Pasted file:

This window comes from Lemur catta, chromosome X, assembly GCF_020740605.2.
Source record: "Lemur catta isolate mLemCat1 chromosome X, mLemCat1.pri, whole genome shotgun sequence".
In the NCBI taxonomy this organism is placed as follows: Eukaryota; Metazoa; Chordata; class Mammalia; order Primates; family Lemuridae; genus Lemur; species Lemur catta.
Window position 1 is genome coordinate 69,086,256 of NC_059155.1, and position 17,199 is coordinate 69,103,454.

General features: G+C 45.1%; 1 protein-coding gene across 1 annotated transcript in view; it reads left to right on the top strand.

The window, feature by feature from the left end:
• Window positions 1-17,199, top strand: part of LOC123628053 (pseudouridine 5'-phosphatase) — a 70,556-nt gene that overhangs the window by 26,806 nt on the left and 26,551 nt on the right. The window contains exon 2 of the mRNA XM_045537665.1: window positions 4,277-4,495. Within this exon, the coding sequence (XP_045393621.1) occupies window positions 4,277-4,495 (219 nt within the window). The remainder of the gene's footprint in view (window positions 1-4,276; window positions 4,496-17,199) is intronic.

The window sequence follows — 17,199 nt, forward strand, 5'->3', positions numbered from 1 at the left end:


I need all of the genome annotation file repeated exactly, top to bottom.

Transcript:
This window comes from Lemur catta, chromosome X, assembly GCF_020740605.2.
Source record: "Lemur catta isolate mLemCat1 chromosome X, mLemCat1.pri, whole genome shotgun sequence".
In the NCBI taxonomy this organism is placed as follows: Eukaryota; Metazoa; Chordata; class Mammalia; order Primates; family Lemuridae; genus Lemur; species Lemur catta.
Window position 1 is genome coordinate 69,086,256 of NC_059155.1, and position 17,199 is coordinate 69,103,454.

General features: G+C 45.1%; 1 protein-coding gene across 1 annotated transcript in view; it reads left to right on the top strand.

The window, feature by feature from the left end:
• Window positions 1-17,199, top strand: part of LOC123628053 (pseudouridine 5'-phosphatase) — a 70,556-nt gene that overhangs the window by 26,806 nt on the left and 26,551 nt on the right. The window contains exon 2 of the mRNA XM_045537665.1: window positions 4,277-4,495. Within this exon, the coding sequence (XP_045393621.1) occupies window positions 4,277-4,495 (219 nt within the window). The remainder of the gene's footprint in view (window positions 1-4,276; window positions 4,496-17,199) is intronic.

The window sequence follows — 17,199 nt, forward strand, 5'->3', positions numbered from 1 at the left end: